Taking a Stand


Following significant concessions on carbon emission targets in the Approved Documents L to the Building Regulations in both England and Wales, there were serious concerns that Scotland would choose to follow suit with the revisions to Section 6 (energy) of the Building Standards. Instead, the Scottish Government has chosen to fully implement the measures suggested in consultation last year, with a 43% uplift in the carbon reduction target for new non-domestic buildings and a 21% uplift for new domestic properties.

This forward thinking approach keeps the country well on course for its target of achieving Net Zero Carbon on all new buildings by 2017. Set to be implemented next October, Section 6 (energy) 2015 incorporates a wide range of changes and refinements to help meet this target including a clear focus on maximising the performance of the building envelope.

Domestic New Build

As with the 2013 Domestic Technical Handbook, there are two routes to compliance for new domestic buildings. A simplified approach requires dwellings to meet all of the criteria set out within a space heating fuel table, which includes tightened building fabric requirements shown in Figure 1. However, only limited deviations are allowed from the specification and costly renewables are compulsory.

image 1

The whole dwelling approach provides greater flexibility. A Target Emission Rate (TER) is calculated based on a ‘notional dwelling’ of the same size and shape as the actual building. A Dwelling Emission Rate (DER) is then calculated for the property and must not exceed the TER. Both of these calculations will be carried out using SAP 2012. To ensure that a high level of thermal performance is achieved as part of any dwelling, the area weighted maximum U-values have also been lowered (Figure 2).

By attaining the best possible U-values it is possible to limit the use of renewables and relax some of the more stringent notional dwelling requirements. Kingspan Insulation has analysed the options and provided recommended building fabric U-values in Figure 2. These will be a little more than is required for some buildings and a little less for others, but provide a good starting point for the majority of applications.

image 2

Domestic Refurbishment

The most notable change for retrofit projects centres on improvements in the maximum U-values for dwelling extensions. As shown in Figure 3, extensions to dwellings, which are particularly poorly insulated, must achieve a much higher level of thermal performance.

image 3

Compensatory approaches can be used to vary the U-values providing they are within the individual limit; and that overall heatloss is not greater than that of a compliant ‘notional’ extension of the same size and shape. This approach also allows extensions to poorly insulated buildings to be built to the values within column B. A ‘notional’ extension is created using the values in column A with the remaining reduction in heatloss achieved through improvements to the existing building envelope.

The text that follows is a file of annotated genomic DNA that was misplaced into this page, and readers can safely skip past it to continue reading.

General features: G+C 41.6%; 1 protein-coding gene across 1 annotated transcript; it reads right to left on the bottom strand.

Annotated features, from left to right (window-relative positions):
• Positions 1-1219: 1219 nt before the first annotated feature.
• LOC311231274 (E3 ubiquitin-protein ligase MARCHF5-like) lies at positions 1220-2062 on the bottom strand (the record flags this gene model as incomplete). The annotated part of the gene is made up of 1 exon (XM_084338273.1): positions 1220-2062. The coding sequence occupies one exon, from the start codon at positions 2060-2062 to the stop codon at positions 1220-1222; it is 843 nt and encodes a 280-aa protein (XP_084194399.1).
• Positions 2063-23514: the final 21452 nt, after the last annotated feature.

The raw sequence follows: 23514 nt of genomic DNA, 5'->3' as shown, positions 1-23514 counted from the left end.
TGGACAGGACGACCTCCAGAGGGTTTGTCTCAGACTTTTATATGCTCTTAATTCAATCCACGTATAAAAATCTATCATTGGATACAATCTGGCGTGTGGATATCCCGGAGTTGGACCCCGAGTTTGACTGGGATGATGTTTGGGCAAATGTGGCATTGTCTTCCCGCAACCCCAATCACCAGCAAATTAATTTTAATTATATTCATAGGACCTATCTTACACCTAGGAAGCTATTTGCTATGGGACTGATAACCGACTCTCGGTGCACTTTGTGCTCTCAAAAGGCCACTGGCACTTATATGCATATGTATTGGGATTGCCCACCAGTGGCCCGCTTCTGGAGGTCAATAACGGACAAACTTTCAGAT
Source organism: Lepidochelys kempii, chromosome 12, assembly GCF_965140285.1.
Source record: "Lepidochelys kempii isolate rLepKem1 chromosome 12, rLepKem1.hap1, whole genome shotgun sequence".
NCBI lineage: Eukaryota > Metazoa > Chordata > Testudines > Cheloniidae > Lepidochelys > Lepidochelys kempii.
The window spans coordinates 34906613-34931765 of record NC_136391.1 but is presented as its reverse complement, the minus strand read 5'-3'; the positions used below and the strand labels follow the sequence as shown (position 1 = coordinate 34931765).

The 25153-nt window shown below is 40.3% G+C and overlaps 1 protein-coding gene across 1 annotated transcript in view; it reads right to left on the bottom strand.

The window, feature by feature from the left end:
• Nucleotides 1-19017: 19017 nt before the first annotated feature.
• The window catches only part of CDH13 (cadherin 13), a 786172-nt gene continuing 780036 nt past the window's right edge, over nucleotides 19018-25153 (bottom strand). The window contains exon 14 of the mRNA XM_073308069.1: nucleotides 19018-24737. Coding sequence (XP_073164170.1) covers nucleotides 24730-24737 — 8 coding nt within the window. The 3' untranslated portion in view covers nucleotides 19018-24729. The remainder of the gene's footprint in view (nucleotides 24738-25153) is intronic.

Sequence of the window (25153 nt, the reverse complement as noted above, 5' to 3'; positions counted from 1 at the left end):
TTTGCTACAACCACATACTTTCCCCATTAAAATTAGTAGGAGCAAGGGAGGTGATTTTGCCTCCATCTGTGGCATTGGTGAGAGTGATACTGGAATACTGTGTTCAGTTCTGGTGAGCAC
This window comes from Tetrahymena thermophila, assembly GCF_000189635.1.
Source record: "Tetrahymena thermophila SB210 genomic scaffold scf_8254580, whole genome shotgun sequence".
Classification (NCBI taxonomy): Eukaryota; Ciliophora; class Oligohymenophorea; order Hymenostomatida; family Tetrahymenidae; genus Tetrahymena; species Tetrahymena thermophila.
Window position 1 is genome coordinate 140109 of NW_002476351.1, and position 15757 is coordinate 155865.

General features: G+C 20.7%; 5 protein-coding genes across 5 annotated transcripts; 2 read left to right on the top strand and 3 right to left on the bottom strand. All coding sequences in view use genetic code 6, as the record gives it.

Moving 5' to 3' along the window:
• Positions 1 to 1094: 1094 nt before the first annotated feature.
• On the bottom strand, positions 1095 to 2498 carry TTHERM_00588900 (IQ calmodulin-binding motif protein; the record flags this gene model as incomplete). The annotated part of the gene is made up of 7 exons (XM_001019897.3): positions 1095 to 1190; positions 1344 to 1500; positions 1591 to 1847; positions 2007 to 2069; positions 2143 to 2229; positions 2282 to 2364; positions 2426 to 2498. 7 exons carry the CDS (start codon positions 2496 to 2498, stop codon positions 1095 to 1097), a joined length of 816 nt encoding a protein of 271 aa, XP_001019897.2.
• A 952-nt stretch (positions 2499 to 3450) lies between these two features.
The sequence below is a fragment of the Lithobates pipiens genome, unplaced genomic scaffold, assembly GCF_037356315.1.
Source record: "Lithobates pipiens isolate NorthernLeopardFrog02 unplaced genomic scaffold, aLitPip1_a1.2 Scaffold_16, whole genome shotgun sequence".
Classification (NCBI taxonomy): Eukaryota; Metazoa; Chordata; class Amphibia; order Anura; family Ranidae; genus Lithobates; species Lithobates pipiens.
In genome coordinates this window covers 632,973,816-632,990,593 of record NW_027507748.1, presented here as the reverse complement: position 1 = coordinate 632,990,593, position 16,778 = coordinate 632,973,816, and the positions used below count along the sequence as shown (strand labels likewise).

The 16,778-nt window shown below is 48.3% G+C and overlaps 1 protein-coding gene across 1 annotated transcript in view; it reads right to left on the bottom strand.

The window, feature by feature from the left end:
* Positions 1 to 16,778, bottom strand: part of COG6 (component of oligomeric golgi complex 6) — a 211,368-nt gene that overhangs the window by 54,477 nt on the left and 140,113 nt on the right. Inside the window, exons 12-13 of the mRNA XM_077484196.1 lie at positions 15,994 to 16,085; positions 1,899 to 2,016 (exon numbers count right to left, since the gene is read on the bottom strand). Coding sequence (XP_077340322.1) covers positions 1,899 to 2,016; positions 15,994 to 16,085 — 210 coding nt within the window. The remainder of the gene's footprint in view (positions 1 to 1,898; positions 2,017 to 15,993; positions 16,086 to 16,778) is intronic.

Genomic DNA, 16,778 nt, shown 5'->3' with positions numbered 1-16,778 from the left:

It is also now possible to use the whole dwelling approach for retrofits by modelling the existing dwelling and extension to calculate the TER and DER.


As with Section 6 2013, the National Calculation Methodology (NCM) is used within an approved tool, typically SBEM, to create a notional building from which a TER is generated. In addition to improving the building fabric performance values for the notional building, the new Standards also allow heated buildings to be separated into zones depending on whether they are naturally or mechanically ventilated.

image 4

A Building Emission Rate (BER) is then created based on calculated performance against the notional building. The actual specification can vary from the notional, provided the calculated BER is better than the TER and the limiting requirements are met. Fabric performance is strongly supported with tightened area weighted average U-values, particularly for shell buildings. Again, a recommended starting point for a fabric first approach for non-domestic buildings is provided in figure 5.

The requirements for converted and extended non-domestic buildings remain relatively unchanged from the 2013 standards although extensions with a floor area over 50m2 must comply with the new build Standards.

The Right Choice

By placing a firm emphasis on achieving reduced carbon emissions through fabric performance rather than expensive and often short lived renewables, Section 6 (energy) 2015 should encourage firms to adapt to the new requirements in a cost effective way whilst also keeping homes performing throughout their lifespan.


For further information and technical support please contact:

Tel: +44 (0) 1544 388 601

Fax: +44 (0) 1544 388 888

e.mail: literature@kingspaninsulation..co.uk

website: www.kingspaninsulation.co.uk





Kingspan Insulation Limited, Pembridge, Leominster, Herefordshire, HR6 9LA


Registered in England & Wales: No. 01882722.

Registered Office: Pembridge, Leominster, Herefordshire HR6 9LA, UK.

VAT GB428602456


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